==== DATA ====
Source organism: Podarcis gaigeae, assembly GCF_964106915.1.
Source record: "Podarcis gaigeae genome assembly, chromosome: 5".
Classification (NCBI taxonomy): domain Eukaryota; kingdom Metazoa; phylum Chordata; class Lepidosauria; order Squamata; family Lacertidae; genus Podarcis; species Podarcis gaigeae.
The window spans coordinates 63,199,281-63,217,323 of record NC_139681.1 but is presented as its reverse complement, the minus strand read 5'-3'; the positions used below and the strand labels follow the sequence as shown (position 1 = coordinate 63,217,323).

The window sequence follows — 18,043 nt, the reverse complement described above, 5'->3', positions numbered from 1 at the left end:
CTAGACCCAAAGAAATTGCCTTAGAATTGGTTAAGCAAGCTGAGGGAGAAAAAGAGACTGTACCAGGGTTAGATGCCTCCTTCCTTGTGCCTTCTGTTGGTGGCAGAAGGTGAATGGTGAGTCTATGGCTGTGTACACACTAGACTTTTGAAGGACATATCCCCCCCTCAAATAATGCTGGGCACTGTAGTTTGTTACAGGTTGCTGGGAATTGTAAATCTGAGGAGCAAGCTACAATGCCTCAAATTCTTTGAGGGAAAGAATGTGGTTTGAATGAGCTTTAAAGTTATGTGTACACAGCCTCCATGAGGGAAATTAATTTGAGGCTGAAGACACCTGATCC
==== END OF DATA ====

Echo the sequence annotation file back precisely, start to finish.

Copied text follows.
Source organism: Podarcis gaigeae, assembly GCF_964106915.1.
Source record: "Podarcis gaigeae genome assembly, chromosome: 5".
Classification (NCBI taxonomy): domain Eukaryota; kingdom Metazoa; phylum Chordata; class Lepidosauria; order Squamata; family Lacertidae; genus Podarcis; species Podarcis gaigeae.
The window spans coordinates 63,199,281-63,217,323 of record NC_139681.1 but is presented as its reverse complement, the minus strand read 5'-3'; the positions used below and the strand labels follow the sequence as shown (position 1 = coordinate 63,217,323).

The window sequence follows — 18,043 nt, the reverse complement described above, 5'->3', positions numbered from 1 at the left end:
CTAGACCCAAAGAAATTGCCTTAGAATTGGTTAAGCAAGCTGAGGGAGAAAAAGAGACTGTACCAGGGTTAGATGCCTCCTTCCTTGTGCCTTCTGTTGGTGGCAGAAGGTGAATGGTGAGTCTATGGCTGTGTACACACTAGACTTTTGAAGGACATATCCCCCCCTCAAATAATGCTGGGCACTGTAGTTTGTTACAGGTTGCTGGGAATTGTAAATCTGAGGAGCAAGCTACAATGCCTCAAATTCTTTGAGGGAAAGAATGTGGTTTGAATGAGCTTTAAAGTTATGTGTACACAGCCTCCATGAGGGAAATTAATTTGAGGCTGAAGACACCTGATCC